The undeniable and significant impact of humanity has ushered in a new geological epoch that has turned Earth into a hybrid planet.
In 1964, Soviet astronomer Nikolai Kardashev designed a scale that categorizes the planets of theoretical but advanced extraterrestrial civilizations into three types. According to this scale, named after Kardashev, a Type 1 civilization is able to utilize all the energy resources of its home world. Type 2 can utilize all the energy resources in its star system. Type 3 is far more advanced, capable of controlling the energy resources in its entire galaxy.
Earth itself is far from reaching a Type 1 classification. Researchers, however, have devised a new scheme for the stages of planetary evolution. This new scheme is based on non-equilibrium thermodynamics, taking into account a planet's out-of-sync energy flow—something which is caused by the presence of life. According to the study and its new scale, Earth has entered the Anthropocene, signaling the beginnings of our technologically-advanced future.
Will we ever be able advanced enough to be able to control the energy resources of our galaxy?
The researchers were of the opinion that the Kardashev scale was based on technologically unencumbered exo-civilizations. Thus, the scale measured energy consumption alone and was somewhat unrealistic. The new scale, however, has five evolutionary states instead of three. It considers planetary sustainability in the Anthropocene epoch, the period in which humans significantly impact Earth.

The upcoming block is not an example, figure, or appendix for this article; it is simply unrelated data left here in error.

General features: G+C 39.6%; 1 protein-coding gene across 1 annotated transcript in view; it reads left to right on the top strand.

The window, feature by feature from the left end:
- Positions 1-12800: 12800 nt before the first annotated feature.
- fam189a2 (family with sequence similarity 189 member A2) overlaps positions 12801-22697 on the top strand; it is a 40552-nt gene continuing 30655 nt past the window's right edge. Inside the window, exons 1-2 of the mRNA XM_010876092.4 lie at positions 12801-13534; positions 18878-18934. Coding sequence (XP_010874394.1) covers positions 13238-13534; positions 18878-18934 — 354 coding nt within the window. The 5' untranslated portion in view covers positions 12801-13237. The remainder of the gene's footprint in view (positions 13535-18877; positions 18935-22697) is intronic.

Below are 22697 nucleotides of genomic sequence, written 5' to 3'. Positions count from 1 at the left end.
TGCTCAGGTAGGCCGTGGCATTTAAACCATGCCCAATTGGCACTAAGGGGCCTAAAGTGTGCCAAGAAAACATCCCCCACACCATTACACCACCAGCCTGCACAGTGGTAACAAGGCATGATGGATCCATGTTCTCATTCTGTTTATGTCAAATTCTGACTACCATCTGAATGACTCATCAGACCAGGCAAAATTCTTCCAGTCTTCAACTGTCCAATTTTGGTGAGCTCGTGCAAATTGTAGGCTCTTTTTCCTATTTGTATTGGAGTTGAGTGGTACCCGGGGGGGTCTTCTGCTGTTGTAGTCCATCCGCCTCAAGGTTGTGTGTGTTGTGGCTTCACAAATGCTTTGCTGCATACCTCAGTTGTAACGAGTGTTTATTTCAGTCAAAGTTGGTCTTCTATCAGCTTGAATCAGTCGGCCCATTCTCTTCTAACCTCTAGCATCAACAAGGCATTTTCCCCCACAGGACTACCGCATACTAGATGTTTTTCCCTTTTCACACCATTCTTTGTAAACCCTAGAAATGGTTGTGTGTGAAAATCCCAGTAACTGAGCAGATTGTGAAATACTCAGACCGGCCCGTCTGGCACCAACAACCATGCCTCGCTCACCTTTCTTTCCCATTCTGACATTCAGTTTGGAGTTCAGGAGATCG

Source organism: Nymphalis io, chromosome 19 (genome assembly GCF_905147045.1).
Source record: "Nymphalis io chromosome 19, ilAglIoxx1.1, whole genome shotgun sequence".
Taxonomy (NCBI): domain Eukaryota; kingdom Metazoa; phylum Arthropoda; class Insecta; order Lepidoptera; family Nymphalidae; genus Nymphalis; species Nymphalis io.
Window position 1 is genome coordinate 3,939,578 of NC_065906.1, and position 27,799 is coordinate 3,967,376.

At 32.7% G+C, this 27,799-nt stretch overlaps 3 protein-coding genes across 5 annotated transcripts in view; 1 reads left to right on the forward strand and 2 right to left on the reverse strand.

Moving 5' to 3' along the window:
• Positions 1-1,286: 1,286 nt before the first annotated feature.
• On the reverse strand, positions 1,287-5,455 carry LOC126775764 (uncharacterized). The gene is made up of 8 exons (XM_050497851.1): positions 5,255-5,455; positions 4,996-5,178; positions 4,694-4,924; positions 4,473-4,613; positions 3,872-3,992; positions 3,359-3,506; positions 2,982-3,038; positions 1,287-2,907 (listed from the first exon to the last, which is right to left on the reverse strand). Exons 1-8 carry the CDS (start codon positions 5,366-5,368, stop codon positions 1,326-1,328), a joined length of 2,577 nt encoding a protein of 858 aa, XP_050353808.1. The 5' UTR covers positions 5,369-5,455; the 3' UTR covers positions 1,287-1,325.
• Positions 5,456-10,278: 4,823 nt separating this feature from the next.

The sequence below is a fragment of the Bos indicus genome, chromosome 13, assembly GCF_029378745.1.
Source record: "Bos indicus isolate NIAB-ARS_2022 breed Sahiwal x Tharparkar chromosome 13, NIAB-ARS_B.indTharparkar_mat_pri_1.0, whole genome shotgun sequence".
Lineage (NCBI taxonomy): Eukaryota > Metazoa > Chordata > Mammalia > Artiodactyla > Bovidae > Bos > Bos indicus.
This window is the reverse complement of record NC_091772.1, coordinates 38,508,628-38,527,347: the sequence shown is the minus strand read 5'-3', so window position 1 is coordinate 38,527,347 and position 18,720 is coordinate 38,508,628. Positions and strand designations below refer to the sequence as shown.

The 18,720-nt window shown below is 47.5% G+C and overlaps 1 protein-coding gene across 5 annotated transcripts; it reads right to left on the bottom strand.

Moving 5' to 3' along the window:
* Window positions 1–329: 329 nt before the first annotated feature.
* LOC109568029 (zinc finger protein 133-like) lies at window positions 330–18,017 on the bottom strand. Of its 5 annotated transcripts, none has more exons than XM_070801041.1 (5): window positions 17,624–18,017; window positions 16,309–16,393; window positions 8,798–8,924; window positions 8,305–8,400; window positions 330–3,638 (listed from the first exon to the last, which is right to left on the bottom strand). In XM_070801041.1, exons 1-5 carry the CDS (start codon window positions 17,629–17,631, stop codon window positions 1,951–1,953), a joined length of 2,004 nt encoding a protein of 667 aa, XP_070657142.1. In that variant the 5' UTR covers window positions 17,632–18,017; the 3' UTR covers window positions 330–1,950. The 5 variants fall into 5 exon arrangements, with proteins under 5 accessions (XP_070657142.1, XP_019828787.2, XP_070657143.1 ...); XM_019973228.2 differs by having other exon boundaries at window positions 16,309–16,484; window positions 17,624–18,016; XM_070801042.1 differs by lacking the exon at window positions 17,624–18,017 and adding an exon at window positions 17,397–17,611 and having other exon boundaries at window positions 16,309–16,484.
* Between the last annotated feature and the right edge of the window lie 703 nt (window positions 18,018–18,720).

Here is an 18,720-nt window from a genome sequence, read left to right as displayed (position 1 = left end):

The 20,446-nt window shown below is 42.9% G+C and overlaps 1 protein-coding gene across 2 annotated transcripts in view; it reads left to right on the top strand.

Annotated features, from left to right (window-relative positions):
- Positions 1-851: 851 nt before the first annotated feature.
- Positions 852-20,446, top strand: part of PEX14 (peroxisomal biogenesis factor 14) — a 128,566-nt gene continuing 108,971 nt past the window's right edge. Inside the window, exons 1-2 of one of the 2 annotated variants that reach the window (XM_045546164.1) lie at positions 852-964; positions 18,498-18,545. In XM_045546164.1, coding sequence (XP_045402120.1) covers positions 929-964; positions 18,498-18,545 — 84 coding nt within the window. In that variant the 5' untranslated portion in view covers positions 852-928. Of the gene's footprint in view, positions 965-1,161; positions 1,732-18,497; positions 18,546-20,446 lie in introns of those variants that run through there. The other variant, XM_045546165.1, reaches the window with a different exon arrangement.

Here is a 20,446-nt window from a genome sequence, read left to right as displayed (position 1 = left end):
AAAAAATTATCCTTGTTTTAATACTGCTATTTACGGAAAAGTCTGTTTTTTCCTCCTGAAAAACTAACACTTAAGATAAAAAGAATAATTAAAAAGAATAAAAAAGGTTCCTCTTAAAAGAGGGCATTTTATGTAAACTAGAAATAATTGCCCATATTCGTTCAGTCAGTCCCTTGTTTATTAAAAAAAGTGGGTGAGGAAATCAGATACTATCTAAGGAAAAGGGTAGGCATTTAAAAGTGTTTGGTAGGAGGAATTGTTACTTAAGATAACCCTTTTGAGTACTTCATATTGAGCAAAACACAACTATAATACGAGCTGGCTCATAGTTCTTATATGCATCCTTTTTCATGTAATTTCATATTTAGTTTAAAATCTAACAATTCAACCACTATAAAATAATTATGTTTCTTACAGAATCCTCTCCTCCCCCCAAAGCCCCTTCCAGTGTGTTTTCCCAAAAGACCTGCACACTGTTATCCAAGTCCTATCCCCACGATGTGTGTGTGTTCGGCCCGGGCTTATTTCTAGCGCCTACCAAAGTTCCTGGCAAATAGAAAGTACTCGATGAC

“Our premise,” the researchers write, “is that Earth's entry into the Anthropocene represents what might, from an astrobiological perspective, be a predictable planetary transition.
"In our perspective,” the researchers continue, “the beginning of the Anthropocene can be seen as the onset of the hybridization of the planet—a transitional stage from one class of planetary systems to another."
In the new scale, planets are sorted into five classes. Class I includes planets with no atmosphere. Class II includes planets with a thin atmosphere but without life forms. The next category, Class III, includes planets with a thin biosphere as well as life forms that haven't had an impact on the planet's evolution. Class IV includes planets that have healthy biospheres with life forms that have been causing planet-wide changes. Class V includes planets greatly affected by advanced, “energy-intensive” life forms.
According to the researchers, we have left Class IV and are now heading into Class V. This is why right now, Earth is a hybrid planet.
Utilizing renewable energy resources is our ticket to attaining Class V classification
"Our thesis is that the development of long-term sustainable versions of an energy-intensive civilization must be seen on a continuum of interactions between life and its host planet," the researchers say.
It follows, therefore, that if we want to enter Class 5, or even be eligible for Type 1 classification in the Kardashev scale, we must be able to fully utilize renewable energy resources. This can play a vital part in ensuring that we'll be able to live long enough to be more technologically advanced.
Earth may be a hybrid planet now, but it shouldn't be for too long. Knowing where we have to be might make it easier for us to actually get there.
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